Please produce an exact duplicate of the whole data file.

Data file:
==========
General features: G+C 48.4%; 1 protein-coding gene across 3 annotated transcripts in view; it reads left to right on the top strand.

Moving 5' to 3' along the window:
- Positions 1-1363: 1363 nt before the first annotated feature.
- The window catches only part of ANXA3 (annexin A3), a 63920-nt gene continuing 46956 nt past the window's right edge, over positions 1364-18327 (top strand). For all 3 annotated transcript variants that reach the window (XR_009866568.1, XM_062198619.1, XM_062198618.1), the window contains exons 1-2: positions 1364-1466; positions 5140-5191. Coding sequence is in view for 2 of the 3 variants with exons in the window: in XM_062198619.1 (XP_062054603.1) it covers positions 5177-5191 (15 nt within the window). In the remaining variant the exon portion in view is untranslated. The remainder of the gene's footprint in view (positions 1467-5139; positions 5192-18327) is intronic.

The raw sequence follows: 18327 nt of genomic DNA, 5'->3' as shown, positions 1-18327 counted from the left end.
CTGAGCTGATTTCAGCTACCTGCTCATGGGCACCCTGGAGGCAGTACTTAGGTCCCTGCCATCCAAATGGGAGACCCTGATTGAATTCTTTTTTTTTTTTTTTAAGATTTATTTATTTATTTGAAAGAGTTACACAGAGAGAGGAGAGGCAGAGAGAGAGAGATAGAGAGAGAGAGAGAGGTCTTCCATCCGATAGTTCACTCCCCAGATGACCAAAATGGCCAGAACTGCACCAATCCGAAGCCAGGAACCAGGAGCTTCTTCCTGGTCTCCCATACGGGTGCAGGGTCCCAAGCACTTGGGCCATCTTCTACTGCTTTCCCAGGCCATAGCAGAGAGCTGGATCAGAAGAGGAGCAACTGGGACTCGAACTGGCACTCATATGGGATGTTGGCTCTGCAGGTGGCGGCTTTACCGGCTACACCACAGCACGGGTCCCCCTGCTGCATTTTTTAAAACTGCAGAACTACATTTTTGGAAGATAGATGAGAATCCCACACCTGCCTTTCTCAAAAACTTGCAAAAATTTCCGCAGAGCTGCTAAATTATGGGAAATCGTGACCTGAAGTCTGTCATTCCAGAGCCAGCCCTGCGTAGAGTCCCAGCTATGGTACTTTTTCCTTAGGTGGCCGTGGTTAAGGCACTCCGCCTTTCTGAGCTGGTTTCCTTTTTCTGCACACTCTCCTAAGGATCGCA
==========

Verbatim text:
General features: G+C 48.4%; 1 protein-coding gene across 3 annotated transcripts in view; it reads left to right on the top strand.

Moving 5' to 3' along the window:
- Positions 1-1363: 1363 nt before the first annotated feature.
- The window catches only part of ANXA3 (annexin A3), a 63920-nt gene continuing 46956 nt past the window's right edge, over positions 1364-18327 (top strand). For all 3 annotated transcript variants that reach the window (XR_009866568.1, XM_062198619.1, XM_062198618.1), the window contains exons 1-2: positions 1364-1466; positions 5140-5191. Coding sequence is in view for 2 of the 3 variants with exons in the window: in XM_062198619.1 (XP_062054603.1) it covers positions 5177-5191 (15 nt within the window). In the remaining variant the exon portion in view is untranslated. The remainder of the gene's footprint in view (positions 1467-5139; positions 5192-18327) is intronic.

The raw sequence follows: 18327 nt of genomic DNA, 5'->3' as shown, positions 1-18327 counted from the left end.
CTGAGCTGATTTCAGCTACCTGCTCATGGGCACCCTGGAGGCAGTACTTAGGTCCCTGCCATCCAAATGGGAGACCCTGATTGAATTCTTTTTTTTTTTTTTTAAGATTTATTTATTTATTTGAAAGAGTTACACAGAGAGAGGAGAGGCAGAGAGAGAGAGATAGAGAGAGAGAGAGAGGTCTTCCATCCGATAGTTCACTCCCCAGATGACCAAAATGGCCAGAACTGCACCAATCCGAAGCCAGGAACCAGGAGCTTCTTCCTGGTCTCCCATACGGGTGCAGGGTCCCAAGCACTTGGGCCATCTTCTACTGCTTTCCCAGGCCATAGCAGAGAGCTGGATCAGAAGAGGAGCAACTGGGACTCGAACTGGCACTCATATGGGATGTTGGCTCTGCAGGTGGCGGCTTTACCGGCTACACCACAGCACGGGTCCCCCTGCTGCATTTTTTAAAACTGCAGAACTACATTTTTGGAAGATAGATGAGAATCCCACACCTGCCTTTCTCAAAAACTTGCAAAAATTTCCGCAGAGCTGCTAAATTATGGGAAATCGTGACCTGAAGTCTGTCATTCCAGAGCCAGCCCTGCGTAGAGTCCCAGCTATGGTACTTTTTCCTTAGGTGGCCGTGGTTAAGGCACTCCGCCTTTCTGAGCTGGTTTCCTTTTTCTGCACACTCTCCTAAGGATCGCA